Siskiyou Outback 50k – Glorious, Long, and Unbelievably Happy

The Siskiyou Outback is a long race, and a much bigger deal than the credit I gave it leading up to race day.  I had no idea what I was getting into.  Thank God, I have some self-restraint.

The evening before the race, everyone went to bed early…  I was staying with a friend (who convinced me to do this crazy thing), and around 10 o’clock, I was really feeling the need to talk with someone from home – family.  Somewhat for reassurance about the run (my Mom is a runner, too), but also just to talk with someone back home.  You see, the week before the race, my Grandma passed away, and although I knew the service would happen when I returned home, I was still missing that time spent with loved ones, bonding and remembering.  I was playing tough when I really just wanted to wander down memory lane and let the tears and laughter flow.

But by golly, I had paid for this race, run three weekend-absorbing, 26 mile “training-runs” and spent over 45 hours during the previous two months running on trails, in the sun, and hitting the pavement at all hours of the day to meet the demands of this schedule.  I had a plane to catch and I would be on it.  My family was very encouraging and urged me to go, so Thursday evening, thirteen hours after clinging to my cousins in a group hug while we watched Grandma transition, I was at the airport, taking my shoes off, and placing my baggie of travel toiletries in the grey, plastic bucket on the conveyor belt.

My friends and I stayed in a beautiful house outside of Jacksonville on a hill.  … Maybe you could call it a small mountain.  The view was spectacular:

View just before sunset from the hill house.  That small bump in the distance is Mt Shasta.

By race morning, I had pulled myself together.  My wits were somewhat about me, and at 4am I was eating breakfast, drinking coffee, and putting together my pack with the water bladder for the first time.  Yes.  For the first time, EVER, on a run I carried a water backpack. I’ll tell you now, honestly, it was the best decision I have EVER made. I carried the Mountain Hardware Fluid™ Race VestPack, with no discomfort, chaffing, and I was able to carry water, two small bottles with Nuun Strawberry-Leomnade electrolyte (another thing I had never tried on a long run), 7 Cliff Shot Mocha (my favorite) & 3 Honey Stinger Gold Classic Gels, three food bars, a hat, and my gloves (also emergency TP).  So, counting those things up… at least two NEW to try on the longest race of my life.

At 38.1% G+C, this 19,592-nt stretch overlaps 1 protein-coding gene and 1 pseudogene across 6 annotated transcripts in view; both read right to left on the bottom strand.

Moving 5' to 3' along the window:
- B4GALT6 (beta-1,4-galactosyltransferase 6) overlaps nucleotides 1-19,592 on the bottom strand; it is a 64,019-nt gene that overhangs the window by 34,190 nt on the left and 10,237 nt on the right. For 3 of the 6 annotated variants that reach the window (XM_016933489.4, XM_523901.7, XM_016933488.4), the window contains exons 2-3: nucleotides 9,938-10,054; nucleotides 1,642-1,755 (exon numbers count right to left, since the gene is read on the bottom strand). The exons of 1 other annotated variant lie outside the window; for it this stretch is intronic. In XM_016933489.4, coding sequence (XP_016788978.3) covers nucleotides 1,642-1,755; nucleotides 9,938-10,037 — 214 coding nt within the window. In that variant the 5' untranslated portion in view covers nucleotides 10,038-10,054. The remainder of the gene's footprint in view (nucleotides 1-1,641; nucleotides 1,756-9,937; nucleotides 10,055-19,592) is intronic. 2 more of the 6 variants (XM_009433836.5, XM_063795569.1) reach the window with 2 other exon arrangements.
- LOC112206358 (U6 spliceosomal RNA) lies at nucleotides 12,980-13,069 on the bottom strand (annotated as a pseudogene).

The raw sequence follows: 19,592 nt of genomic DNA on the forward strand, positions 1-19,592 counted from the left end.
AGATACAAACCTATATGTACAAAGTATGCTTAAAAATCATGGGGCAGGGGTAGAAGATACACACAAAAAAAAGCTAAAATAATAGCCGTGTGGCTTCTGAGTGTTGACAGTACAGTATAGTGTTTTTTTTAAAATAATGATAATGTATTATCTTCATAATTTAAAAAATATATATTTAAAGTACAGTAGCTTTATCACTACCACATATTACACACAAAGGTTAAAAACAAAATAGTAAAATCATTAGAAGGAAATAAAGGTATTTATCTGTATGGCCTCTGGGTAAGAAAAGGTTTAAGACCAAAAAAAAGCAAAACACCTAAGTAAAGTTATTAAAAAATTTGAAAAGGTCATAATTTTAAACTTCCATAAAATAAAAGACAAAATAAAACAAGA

What can I say?  I’m a rule-breaker.

Oh, and before dawn, the sky looked like this:

Before sunrise; subtle glow. Single star on the horizon

We all piled in the car just before 5am so we would have a little time at the start for Bib pick-up, potty-stops, and disrobing to bag-check.  We were on top of a mountain. I couldn’t believe the view:

Mt Shasta view from Mt Ashland – up in the Siskiyous

Who wouldn’t want to stare at this at 6 o’clock in the morning?  Needless to say, I was happy I got up, and thrilled I signed up for this race (thanks, friend!).

When the race began, for the first time in all of the races I have attended, I was not nervous.  Moments before the start, I ran into my friends from the Newport race!  I was so happy to see them, I nearly missed the starting countdown!  My friends were up ahead of me, and I let them take off without me.  For this race, speed was not a goal; finishing was where my sights were set.

So I started out easy.  Taking in the beautiful scenery:

Looking forward down the trail (note the drop off to the left). There was a bee hive in the side of the hill to the right, I stepped out of the way of a runner, and unknowingly into the danger zone…
More than half-way through the 50k trail race, and still smiling!

The trial went on forever! I knew I was running nearly 32 miles, yet there did come a time when I began to wonder how far I was from finishing…

By the time I reached this grass-filled field, it was hot.  The temperature was hot, the air was dry, people were suffering heat-stroke and dehydration, and I kept plodding along, slow and steady.

When I finally reached the road where we started the race at mile 1, I knew we were close.  Since this last bit was a measure of a climb, I took it easy and let myself walk slowly up the hill to the top.  Up ahead, there was a man, also taking his time coming up the hill.  I realized my pace was a little faster than his, and caught up to him about 50 feet from the crest.  We chatted, and when we came up to the top, I let him know I was going to start to “trot” on in nearer to the finish.  He said: “me too” and took off at a quicker stride than I wanted to muster at that point in time.  I hollered after him, “You go, guy!  I know you’re going to cross that finish before me!”  And suddenly, there it was: I saw the finish line just around the bend.  Music was blaring.  And I wanted that finish line.